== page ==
"Kajillionaire" is the sort of quirky dramedy you'd expect to find coming out of a film festival...it did in fact have its premiere at this year's Sundance Film Festival back in January. There are some delicious performances, and Evan Rachel Wood is simply a powerhouse, but the film ekes by without ever really making an impact.
A terminally ill mother (Susan Sarandon) unites her family together for one last weekend before her planned (illegal) assisted suicide. That's not exactly your "feel good" plot of the year and maybe on its surface, too much of a downer to want to tackle in the year that is 2020. But in "Blackbird," there is a tremendous ensemble doing what they can, trapped in a story that feels dead on arrival.
Charlie Kaufman may very well be better and smarter than us, but man is it annoying when he rubs our faces in his self-proclaimed brilliance. In adapting the 2016 novel by Ian Reed, his "I'm Thinking of Ending Things" is inaccessible, gloriously bland and shamefully pretentious at only a level that Kaufman could ever possibly reach.
Disney's live-action re-make, "Mulan," was supposed to hit theaters back in March...but, you know.
After several delays, it became increasingly apparent that "Mulan" was never make it to the big-screen at all. Instead, putting it on the Disney+ streaming service seemed like a gamble that Disney was ultimately willing to take.
For the hefty cost of $29.99, you can finally watch this new version of "Mulan," if you also happen to be a Disney+ subscriber...or you can wait until December when it will supposedly be available on the service for free.
Side-stepping whether or not this version of "Mulan" is worth $30, I do think that this film would have looked dazzling on the big-screen, even though it still holds its own at home.
I'll start with the headline: I have COVID-19. I tested positive along with my wife and three-year-old son, and life has been brutal, scary and exhausting ever since.
Even still, watching movies from bed has been a saving grace...a much-needed therapeutic that has granted me some level of sanity and feelings of normalcy. My wife and son - thanks be to God or whatever other guiding forces willing to listen - have reacted much more mildly than me thus far...I have definitely gotten the worst of it. And whether this is a momentary plateau, or a sign that I am turning the corner, I wanted to catch up on some of the films that I've been able to view over the past few weeks but haven't quite had the chance to review.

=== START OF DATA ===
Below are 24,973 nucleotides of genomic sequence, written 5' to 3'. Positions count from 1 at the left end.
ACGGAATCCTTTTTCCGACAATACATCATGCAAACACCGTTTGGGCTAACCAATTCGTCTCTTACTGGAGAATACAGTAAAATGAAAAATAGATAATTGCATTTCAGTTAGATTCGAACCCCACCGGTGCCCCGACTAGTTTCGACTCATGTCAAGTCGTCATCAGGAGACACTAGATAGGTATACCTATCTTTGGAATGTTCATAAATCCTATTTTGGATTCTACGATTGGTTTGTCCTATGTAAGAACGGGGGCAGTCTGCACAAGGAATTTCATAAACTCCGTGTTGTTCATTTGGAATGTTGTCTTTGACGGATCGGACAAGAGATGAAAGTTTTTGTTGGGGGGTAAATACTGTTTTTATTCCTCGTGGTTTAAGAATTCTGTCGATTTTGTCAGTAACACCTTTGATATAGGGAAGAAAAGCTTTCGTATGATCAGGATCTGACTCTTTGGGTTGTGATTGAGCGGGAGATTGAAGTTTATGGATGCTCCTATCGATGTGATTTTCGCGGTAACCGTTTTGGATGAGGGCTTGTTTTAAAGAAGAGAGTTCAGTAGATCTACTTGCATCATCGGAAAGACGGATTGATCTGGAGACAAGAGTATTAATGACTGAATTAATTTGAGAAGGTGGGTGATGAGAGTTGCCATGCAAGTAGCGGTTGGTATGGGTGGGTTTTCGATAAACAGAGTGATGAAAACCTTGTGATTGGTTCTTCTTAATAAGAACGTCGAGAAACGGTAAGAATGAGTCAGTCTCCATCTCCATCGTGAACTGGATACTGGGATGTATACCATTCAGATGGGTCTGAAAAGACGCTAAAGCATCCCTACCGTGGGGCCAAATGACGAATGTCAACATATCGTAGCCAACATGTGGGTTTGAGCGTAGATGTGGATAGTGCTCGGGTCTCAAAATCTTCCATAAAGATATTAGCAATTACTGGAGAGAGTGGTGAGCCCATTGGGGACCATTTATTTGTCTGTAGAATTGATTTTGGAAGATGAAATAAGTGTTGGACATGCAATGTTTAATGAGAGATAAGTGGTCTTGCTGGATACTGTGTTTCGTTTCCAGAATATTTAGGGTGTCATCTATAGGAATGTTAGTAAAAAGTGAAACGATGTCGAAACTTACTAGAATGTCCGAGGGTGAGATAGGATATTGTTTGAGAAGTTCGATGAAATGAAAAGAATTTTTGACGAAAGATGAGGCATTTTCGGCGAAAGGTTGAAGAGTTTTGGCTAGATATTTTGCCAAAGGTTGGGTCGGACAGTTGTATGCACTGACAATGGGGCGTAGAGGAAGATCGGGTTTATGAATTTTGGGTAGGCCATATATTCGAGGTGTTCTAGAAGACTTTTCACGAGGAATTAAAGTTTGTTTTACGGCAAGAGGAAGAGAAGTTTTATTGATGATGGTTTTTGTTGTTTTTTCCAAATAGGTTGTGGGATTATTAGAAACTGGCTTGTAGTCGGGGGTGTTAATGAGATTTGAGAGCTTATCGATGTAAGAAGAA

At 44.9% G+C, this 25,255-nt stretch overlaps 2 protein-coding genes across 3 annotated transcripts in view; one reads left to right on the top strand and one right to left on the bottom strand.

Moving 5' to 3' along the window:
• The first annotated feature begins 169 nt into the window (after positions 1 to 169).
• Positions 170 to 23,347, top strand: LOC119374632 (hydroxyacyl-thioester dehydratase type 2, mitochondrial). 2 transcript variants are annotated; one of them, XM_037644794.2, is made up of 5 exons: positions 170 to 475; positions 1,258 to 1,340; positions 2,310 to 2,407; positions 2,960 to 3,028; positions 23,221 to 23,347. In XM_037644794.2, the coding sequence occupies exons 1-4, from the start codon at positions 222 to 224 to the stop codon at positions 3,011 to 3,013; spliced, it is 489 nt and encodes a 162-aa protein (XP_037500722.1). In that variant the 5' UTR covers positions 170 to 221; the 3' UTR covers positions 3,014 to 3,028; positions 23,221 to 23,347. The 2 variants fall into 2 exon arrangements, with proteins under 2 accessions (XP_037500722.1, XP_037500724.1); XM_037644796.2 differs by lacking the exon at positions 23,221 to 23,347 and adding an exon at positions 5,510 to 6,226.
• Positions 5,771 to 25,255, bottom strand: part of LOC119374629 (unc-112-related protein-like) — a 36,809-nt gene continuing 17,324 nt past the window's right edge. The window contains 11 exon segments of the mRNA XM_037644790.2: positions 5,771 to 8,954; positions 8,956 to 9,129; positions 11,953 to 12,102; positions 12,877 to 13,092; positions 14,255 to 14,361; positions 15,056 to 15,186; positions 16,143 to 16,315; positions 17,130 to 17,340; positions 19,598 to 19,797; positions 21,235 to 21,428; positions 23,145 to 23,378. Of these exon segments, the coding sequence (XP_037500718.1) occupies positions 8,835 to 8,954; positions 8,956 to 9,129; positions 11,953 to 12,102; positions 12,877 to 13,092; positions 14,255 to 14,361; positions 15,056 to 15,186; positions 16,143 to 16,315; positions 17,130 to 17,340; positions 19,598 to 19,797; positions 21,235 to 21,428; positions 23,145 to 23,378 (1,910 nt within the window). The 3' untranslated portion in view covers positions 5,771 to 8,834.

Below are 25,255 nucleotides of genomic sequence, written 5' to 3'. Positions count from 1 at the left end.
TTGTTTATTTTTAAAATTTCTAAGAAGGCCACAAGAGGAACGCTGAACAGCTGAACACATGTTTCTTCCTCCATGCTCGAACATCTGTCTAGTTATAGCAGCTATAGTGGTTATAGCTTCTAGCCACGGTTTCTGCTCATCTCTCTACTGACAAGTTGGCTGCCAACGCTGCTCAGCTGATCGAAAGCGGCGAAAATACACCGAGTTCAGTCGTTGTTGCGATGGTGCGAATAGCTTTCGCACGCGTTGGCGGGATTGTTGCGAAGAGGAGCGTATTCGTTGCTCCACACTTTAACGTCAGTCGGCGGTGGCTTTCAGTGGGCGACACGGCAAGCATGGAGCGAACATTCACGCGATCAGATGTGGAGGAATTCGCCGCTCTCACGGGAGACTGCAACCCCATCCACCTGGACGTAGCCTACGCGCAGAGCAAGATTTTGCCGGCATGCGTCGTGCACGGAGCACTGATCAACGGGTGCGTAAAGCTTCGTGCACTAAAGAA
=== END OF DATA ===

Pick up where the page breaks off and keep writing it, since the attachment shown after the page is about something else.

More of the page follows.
Instead of "full reviews" of each of these films, all with separate articles, I've instead consolidated more shallow dives than usual into each recent film and have lumped them all together into this one piece. I wish I could do more, and give each movie the same thoughtful consideration that I try to bring to all of my written reviews. But I needed to write, for my own sake. And this is hopefully better than nothing.
I hope to be back on track soon, fully invested into this dream job of mine. But in the meantime, please bear with me as I give you a few "drive-by" reactions to some of the latest movies that are seeing release this weekend, or may have been released on past weekends. Here goes it. And thanks for your continued support.
Its title is not as bad as "Eurovision Song Contest: The Story of Fire Saga," but "First Cow" is in the running for worst title of 2020. After seeing it, I'm not sure what else I'd call it though.
When you've achieved Tom Hanks-level status, you expect greatness. Whether that's fair or not, Hanks does have his pick of material at this point in his career, so you know he's going to be invested no matter what he chooses to do. With his latest film, "Greyhound," you can tell that this was a story near-and-dear to him...heck, Tom Hanks doesn't just star in this, he even wrote the screenplay. This just feels sub-par given the production value...it's a big, loud war movie that forgets to make us care about its subjects.
It's horrifying growing old, but time does not fly by quickly in the new film, "Relic."
Based on the book, "The Outpost: An Untold Story of American Valor," by CNN's Jake Tapper, "The Outpost" is an exceptional and stark look at a group of heroes literally forced to fight their way out of a hole...a hole they were placed in by none other than their superior commanders.
If you've never seen "Hamilton," don't fret...you're actually not alone. While it has been an absolute phenomenon since its off-Broadway debut in 2015, the show, its music and its stars have been impossible to avoid ever since. EVERYBODY has at least heard of "Hamilton." And it seems like there aren't too many who haven't seen it.
I confess that not only had I not seen it - until now - but I had managed to avoid any spoilers over the years too. I always imagined I'd see "Hamilton," but I never thought it would be from the comfort of my own home, at least not for the first time. Now, "Hamilton" is being released July 3rd exclusively on Disney+, after the pandemic forced Disney to alter its plans of releasing it in movie theaters later this Fall.
If you're reading this review, you're probably either A), like me, a poor, unfortunate soul that has somehow never seen "Hamilton" and you're curious if this at-home version lives up to the hype, or B), you have already seen "Hamilton" in some way, shape or form, and you're checking to see if you can ever trust another review from me ever again.
Let me say this about "Hamilton": I've never entered into a film with such unbearably high expectations. And I've never left a film having felt more blown away.
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